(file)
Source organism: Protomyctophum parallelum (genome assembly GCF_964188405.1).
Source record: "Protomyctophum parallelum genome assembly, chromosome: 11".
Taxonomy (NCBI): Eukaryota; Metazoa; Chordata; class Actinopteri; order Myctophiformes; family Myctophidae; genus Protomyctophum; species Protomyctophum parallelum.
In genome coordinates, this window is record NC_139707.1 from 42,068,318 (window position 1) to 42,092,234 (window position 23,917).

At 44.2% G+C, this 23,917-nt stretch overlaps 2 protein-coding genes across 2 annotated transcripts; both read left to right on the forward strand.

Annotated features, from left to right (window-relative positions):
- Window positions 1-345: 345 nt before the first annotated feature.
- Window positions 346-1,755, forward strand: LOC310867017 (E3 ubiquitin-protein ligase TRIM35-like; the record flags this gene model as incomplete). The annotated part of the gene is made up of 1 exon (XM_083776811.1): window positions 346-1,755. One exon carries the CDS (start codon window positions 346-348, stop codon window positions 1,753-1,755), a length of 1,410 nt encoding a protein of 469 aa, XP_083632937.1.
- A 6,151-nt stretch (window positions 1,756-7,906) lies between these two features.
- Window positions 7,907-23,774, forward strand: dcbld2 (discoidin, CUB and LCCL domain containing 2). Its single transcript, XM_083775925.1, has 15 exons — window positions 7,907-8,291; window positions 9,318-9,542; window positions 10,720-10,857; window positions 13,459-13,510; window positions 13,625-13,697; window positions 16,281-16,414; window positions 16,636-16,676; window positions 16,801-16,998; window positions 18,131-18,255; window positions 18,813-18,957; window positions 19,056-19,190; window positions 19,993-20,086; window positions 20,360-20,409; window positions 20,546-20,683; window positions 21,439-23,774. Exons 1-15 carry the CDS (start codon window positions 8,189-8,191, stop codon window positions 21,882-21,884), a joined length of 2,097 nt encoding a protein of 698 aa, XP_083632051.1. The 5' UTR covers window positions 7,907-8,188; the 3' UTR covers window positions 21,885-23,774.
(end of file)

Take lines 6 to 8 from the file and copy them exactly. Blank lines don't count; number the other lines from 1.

Annotated features, from left to right (window-relative positions):
- Window positions 1-345: 345 nt before the first annotated feature.
- Window positions 346-1,755, forward strand: LOC310867017 (E3 ubiquitin-protein ligase TRIM35-like; the record flags this gene model as incomplete). The annotated part of the gene is made up of 1 exon (XM_083776811.1): window positions 346-1,755. One exon carries the CDS (start codon window positions 346-348, stop codon window positions 1,753-1,755), a length of 1,410 nt encoding a protein of 469 aa, XP_083632937.1.